Subscribe to the Blog

It's a Mistake to not Use Mistakes in Learning

Dr. Richard Curwin:

I recently heard a TED talk from Brian Goldman, a doctor who admits to having made mistakes. In very emotional language, he describes some costly emergency room mistakes, and then makes a strong case for changing the way that the medical profession addresses such things. He believes that medicine will improve if doctors are free to discuss their mistakes, without judgment, allowing them to learn from each other. But, he continued, because doctors are judged by mistakes, they are too afraid to discuss them. Instead, they are often covered up, blamed on others, or ignored.

Dr. Curwin categorizes the mistakes that he's made into four categories:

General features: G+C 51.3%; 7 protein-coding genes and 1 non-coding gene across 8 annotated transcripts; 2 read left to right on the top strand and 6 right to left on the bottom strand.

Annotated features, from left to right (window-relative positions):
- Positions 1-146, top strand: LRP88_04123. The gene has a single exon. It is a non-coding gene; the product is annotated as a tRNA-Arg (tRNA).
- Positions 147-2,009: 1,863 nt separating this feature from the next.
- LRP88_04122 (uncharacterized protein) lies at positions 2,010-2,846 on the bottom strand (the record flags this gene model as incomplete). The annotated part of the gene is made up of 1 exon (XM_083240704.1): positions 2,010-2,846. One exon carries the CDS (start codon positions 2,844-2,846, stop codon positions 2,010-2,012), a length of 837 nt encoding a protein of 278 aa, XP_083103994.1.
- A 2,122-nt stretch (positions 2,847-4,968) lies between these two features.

1. Mistakes he has hidden.
  2. Mistakes he has blamed on someone else.
  3. Mistakes he has learned from.
  4. Mistakes he has learned from and shared that knowledge with others.

I think we can probably all fit most of our mistakes and to these four categories. When we think about the mistakes we've made that we've learned and shared with others that becomes a very powerful learning opportunity.

As a side note Dr. Goldman's TED talk is about learning from mistakes, where Atul Gawande's popular talk a couple years ago was about how to prevent mistakes in medicine. Interesting how these two approaches are not only applicable to medicine, but also work well in the Education sector.